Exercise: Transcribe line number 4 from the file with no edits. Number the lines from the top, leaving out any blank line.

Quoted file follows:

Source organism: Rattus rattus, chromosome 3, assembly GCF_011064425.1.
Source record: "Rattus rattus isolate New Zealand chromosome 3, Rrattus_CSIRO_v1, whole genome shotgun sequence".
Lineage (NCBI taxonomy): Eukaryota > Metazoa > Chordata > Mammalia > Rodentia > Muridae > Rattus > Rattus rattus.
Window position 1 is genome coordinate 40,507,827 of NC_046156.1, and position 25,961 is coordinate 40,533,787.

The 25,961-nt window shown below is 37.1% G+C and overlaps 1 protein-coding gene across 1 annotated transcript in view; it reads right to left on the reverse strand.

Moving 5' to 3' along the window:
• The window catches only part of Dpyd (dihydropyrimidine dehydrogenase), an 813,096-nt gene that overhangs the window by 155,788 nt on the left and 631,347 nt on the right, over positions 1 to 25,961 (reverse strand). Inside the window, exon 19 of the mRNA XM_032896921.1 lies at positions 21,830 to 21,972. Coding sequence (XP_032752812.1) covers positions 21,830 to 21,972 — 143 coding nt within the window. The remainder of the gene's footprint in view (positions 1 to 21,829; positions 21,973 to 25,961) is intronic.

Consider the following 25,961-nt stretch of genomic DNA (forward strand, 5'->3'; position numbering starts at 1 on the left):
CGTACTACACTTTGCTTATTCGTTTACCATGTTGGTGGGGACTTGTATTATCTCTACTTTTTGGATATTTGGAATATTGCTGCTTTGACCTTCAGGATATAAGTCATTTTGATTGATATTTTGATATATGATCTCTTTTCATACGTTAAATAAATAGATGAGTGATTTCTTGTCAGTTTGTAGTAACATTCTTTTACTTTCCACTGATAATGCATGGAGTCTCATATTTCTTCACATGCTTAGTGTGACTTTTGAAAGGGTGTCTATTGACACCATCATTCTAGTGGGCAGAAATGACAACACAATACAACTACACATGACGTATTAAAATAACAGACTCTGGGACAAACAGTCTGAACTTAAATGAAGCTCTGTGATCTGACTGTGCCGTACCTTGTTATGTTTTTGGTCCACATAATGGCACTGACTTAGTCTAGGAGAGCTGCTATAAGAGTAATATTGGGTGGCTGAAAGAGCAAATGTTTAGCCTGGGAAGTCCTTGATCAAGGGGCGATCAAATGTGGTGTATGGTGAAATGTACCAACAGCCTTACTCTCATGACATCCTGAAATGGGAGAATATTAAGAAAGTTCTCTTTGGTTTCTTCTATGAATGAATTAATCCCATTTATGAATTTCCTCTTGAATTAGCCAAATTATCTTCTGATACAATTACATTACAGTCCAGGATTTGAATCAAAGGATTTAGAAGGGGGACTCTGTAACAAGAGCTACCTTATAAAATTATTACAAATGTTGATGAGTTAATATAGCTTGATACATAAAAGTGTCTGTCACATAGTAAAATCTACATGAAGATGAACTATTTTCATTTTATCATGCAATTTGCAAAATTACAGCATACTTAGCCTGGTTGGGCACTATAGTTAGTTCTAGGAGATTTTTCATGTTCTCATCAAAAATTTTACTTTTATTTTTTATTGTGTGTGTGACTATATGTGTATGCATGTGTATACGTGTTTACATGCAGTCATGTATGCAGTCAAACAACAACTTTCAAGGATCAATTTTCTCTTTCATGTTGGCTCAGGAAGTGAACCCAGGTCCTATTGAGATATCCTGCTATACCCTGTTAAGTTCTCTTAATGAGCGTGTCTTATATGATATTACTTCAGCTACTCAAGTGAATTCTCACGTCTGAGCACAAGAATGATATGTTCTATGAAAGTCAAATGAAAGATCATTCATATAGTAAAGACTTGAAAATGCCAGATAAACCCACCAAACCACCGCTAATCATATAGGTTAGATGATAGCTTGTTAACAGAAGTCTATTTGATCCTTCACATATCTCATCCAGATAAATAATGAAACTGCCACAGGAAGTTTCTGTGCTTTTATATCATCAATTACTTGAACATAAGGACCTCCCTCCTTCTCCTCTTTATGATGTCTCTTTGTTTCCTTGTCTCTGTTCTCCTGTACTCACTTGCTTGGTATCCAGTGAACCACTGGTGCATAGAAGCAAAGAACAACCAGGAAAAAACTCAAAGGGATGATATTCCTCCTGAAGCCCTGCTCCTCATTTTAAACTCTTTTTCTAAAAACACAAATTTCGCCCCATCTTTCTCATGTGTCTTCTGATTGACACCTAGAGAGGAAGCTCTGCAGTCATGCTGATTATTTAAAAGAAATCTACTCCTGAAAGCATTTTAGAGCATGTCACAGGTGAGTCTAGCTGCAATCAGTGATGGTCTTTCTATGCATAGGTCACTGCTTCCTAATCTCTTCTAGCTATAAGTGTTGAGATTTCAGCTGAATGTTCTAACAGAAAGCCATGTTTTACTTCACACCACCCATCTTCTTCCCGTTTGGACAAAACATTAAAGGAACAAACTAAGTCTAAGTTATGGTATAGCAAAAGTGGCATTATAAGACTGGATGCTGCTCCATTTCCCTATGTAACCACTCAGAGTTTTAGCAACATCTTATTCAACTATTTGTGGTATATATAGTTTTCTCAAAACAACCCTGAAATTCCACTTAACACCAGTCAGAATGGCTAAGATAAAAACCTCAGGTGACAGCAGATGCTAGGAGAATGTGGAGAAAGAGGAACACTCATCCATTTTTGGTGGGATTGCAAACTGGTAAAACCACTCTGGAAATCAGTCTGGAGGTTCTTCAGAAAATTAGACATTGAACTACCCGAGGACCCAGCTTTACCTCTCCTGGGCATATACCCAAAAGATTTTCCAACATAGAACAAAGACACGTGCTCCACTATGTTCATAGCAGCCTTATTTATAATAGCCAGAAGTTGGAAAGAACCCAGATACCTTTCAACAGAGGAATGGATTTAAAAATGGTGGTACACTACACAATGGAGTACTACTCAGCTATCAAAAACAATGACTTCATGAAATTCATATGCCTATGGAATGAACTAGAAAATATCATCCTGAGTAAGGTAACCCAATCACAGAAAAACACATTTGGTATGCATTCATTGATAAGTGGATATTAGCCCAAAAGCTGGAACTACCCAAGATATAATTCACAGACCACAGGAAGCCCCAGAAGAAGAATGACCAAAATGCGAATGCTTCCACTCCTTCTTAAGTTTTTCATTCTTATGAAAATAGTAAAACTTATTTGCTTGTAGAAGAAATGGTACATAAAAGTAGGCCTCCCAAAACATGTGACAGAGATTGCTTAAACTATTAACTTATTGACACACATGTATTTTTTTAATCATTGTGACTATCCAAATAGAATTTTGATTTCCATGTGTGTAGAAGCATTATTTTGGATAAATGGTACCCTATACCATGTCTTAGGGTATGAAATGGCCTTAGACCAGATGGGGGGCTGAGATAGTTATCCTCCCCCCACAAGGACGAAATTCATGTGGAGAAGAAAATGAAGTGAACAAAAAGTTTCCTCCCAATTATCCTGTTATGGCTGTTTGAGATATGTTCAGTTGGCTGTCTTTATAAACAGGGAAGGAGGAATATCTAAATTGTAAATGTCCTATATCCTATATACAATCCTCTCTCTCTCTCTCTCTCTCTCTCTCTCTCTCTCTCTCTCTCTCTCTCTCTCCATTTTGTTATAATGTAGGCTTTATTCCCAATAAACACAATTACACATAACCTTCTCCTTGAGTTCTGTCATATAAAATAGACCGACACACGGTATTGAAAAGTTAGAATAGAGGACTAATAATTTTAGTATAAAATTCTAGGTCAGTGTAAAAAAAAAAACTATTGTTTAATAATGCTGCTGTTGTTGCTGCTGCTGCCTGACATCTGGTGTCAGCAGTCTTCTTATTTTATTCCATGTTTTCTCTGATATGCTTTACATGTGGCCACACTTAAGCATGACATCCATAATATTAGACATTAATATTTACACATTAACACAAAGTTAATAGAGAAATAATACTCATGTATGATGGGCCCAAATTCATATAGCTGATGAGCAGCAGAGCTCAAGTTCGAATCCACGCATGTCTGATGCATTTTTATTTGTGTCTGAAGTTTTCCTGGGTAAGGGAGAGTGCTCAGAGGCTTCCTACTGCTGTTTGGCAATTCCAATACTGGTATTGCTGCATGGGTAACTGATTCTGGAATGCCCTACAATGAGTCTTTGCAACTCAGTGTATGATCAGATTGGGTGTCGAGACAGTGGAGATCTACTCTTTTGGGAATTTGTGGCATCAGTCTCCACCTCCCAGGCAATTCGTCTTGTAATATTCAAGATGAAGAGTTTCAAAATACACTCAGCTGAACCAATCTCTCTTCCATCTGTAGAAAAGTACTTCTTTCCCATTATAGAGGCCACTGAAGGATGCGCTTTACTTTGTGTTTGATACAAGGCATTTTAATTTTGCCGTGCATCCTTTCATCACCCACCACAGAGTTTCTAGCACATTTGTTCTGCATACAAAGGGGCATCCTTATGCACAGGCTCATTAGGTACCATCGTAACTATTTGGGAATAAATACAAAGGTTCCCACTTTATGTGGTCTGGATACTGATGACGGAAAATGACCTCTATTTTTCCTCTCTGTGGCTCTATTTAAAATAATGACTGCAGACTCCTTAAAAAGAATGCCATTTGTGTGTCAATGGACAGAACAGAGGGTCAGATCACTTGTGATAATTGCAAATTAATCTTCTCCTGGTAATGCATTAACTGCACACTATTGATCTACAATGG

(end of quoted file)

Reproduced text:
Window position 1 is genome coordinate 40,507,827 of NC_046156.1, and position 25,961 is coordinate 40,533,787.